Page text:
For those non-attorney contract managers who fear losing job opportunities to attorneys, take heart. Having hired and trained many attorney and non-attorney contract managers, it is not always the former attorneys who make the best contract managers. In fact, for attorneys to be good contract managers, they have to remove some legal issue blinders to work effectively. Often former attorneys get stuck in a rut by focusing on traditional legal terms and conditions such as IP issues, indemnities, warranties and limitation of liabilities miss major issues in other documents included in the agreement that are of greater import to the business. Because the attorney contract manager may consider “business” and “technical” documents to be just add on exhibits to the terms and conditions in the agreement, they may not understand the importance of reviewing -SOWs, SLAs, pricing exhibits and transition plans. More often than not, it is is in those exhibits that business disputes arise. (In fact, I’ve never heard two business people argue over the terms of an indemnity clause! )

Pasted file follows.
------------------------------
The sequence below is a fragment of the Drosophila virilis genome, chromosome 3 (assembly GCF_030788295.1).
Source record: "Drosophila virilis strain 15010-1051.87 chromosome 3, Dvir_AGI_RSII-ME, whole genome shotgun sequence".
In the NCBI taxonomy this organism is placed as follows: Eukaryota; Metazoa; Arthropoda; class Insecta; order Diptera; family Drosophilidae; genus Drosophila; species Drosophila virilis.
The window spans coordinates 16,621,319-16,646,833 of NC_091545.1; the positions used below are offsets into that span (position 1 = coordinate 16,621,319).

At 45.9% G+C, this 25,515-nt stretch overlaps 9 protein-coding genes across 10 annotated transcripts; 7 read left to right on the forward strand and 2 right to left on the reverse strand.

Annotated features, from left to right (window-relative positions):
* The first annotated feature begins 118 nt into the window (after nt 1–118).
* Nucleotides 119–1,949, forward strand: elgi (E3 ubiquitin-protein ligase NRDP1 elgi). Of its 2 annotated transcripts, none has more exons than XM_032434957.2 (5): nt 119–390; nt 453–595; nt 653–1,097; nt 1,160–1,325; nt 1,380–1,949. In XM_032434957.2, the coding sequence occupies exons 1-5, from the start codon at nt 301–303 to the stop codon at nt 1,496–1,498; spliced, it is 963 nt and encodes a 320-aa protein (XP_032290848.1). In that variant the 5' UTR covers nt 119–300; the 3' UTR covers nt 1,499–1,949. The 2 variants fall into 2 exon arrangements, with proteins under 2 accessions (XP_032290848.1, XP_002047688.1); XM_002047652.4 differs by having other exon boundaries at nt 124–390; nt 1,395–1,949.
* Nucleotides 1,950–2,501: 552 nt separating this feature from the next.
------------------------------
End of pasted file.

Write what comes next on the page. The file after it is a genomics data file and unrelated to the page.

If you are a non-attorney contract manager who has been working “in the business” for some time, don’t sell yourself short. When applying for new contract management jobs, it may be to your advantage to ask the potential employer if he or she intends to test the skills of applicants by giving them sample contract documents, including exhibits to review and redline before a hiring decision is made. If so, welcome the opportunity to complete the review and redline. If you have practical experience, it will show. In contrast, young inexperienced attorneys may miss critical issues entirely.

  3. Shalas, thanks for this – and the various other comments you have made to other blogs. It is great to have your detailed confirmation of these points. You are of course quite right that many existing contract managers have a background like yours. I think a danger (which you allude to) is that it will become seen as an alternative career for lawyers and that this could limit the breadth of understanding that is necessary to good performance – and which you so clearly articulate in your comments.

    Tim

  4. Ppin permalink

    As an attorney trying that recently transitioned into the contracts management world, this was a great piece to read. I left the traditional law firm model because I wanted to delve deeper into the day-to-day operations behind a business, but faced the same negative perception outlined by Shalas. I’ve also seen a lot of hesitation from employers about hiring attorneys for contract management roles. I think there’s a fear that attorneys will jump ship to a counsel position after a year or two of experience. It will be interesting to see how the landscape of the legal market will change in the next few years.